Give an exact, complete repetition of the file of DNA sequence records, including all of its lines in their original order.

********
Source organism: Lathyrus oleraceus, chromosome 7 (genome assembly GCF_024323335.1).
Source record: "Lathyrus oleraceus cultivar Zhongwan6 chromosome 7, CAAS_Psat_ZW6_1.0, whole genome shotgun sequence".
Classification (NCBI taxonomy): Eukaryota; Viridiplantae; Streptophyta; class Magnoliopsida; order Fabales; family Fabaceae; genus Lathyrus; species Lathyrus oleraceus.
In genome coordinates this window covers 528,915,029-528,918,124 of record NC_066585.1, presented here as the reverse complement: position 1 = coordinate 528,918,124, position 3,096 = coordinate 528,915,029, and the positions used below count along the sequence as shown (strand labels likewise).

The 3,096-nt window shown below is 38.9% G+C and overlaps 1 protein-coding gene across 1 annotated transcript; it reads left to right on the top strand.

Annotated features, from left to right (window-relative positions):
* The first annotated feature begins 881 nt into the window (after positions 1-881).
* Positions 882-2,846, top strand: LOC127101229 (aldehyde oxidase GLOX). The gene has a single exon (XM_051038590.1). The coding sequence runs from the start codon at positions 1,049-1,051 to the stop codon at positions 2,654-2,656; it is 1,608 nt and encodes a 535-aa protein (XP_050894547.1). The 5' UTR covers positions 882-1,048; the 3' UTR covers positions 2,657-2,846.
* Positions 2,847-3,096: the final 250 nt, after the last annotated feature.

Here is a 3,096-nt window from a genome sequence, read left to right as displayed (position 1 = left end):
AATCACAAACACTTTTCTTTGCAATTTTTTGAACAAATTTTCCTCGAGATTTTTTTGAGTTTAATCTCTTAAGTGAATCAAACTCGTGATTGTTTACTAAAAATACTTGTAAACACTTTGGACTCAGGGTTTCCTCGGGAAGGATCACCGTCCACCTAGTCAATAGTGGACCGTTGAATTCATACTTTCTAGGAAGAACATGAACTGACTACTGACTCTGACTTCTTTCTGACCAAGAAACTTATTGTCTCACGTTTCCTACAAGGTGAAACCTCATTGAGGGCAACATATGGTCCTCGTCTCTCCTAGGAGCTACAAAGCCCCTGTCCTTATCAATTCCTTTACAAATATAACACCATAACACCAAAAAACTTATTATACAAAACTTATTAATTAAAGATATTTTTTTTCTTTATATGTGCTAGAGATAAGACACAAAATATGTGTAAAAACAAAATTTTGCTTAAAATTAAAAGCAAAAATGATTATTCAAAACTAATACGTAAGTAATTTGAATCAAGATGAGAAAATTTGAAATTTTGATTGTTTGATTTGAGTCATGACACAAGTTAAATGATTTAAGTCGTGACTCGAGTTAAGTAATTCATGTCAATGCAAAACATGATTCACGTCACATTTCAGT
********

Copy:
Source organism: Lathyrus oleraceus, chromosome 7 (genome assembly GCF_024323335.1).
Source record: "Lathyrus oleraceus cultivar Zhongwan6 chromosome 7, CAAS_Psat_ZW6_1.0, whole genome shotgun sequence".
Classification (NCBI taxonomy): Eukaryota; Viridiplantae; Streptophyta; class Magnoliopsida; order Fabales; family Fabaceae; genus Lathyrus; species Lathyrus oleraceus.
In genome coordinates this window covers 528,915,029-528,918,124 of record NC_066585.1, presented here as the reverse complement: position 1 = coordinate 528,918,124, position 3,096 = coordinate 528,915,029, and the positions used below count along the sequence as shown (strand labels likewise).

The 3,096-nt window shown below is 38.9% G+C and overlaps 1 protein-coding gene across 1 annotated transcript; it reads left to right on the top strand.

Annotated features, from left to right (window-relative positions):
* The first annotated feature begins 881 nt into the window (after positions 1-881).
* Positions 882-2,846, top strand: LOC127101229 (aldehyde oxidase GLOX). The gene has a single exon (XM_051038590.1). The coding sequence runs from the start codon at positions 1,049-1,051 to the stop codon at positions 2,654-2,656; it is 1,608 nt and encodes a 535-aa protein (XP_050894547.1). The 5' UTR covers positions 882-1,048; the 3' UTR covers positions 2,657-2,846.
* Positions 2,847-3,096: the final 250 nt, after the last annotated feature.

Here is a 3,096-nt window from a genome sequence, read left to right as displayed (position 1 = left end):
AATCACAAACACTTTTCTTTGCAATTTTTTGAACAAATTTTCCTCGAGATTTTTTTGAGTTTAATCTCTTAAGTGAATCAAACTCGTGATTGTTTACTAAAAATACTTGTAAACACTTTGGACTCAGGGTTTCCTCGGGAAGGATCACCGTCCACCTAGTCAATAGTGGACCGTTGAATTCATACTTTCTAGGAAGAACATGAACTGACTACTGACTCTGACTTCTTTCTGACCAAGAAACTTATTGTCTCACGTTTCCTACAAGGTGAAACCTCATTGAGGGCAACATATGGTCCTCGTCTCTCCTAGGAGCTACAAAGCCCCTGTCCTTATCAATTCCTTTACAAATATAACACCATAACACCAAAAAACTTATTATACAAAACTTATTAATTAAAGATATTTTTTTTCTTTATATGTGCTAGAGATAAGACACAAAATATGTGTAAAAACAAAATTTTGCTTAAAATTAAAAGCAAAAATGATTATTCAAAACTAATACGTAAGTAATTTGAATCAAGATGAGAAAATTTGAAATTTTGATTGTTTGATTTGAGTCATGACACAAGTTAAATGATTTAAGTCGTGACTCGAGTTAAGTAATTCATGTCAATGCAAAACATGATTCACGTCACATTTCAGT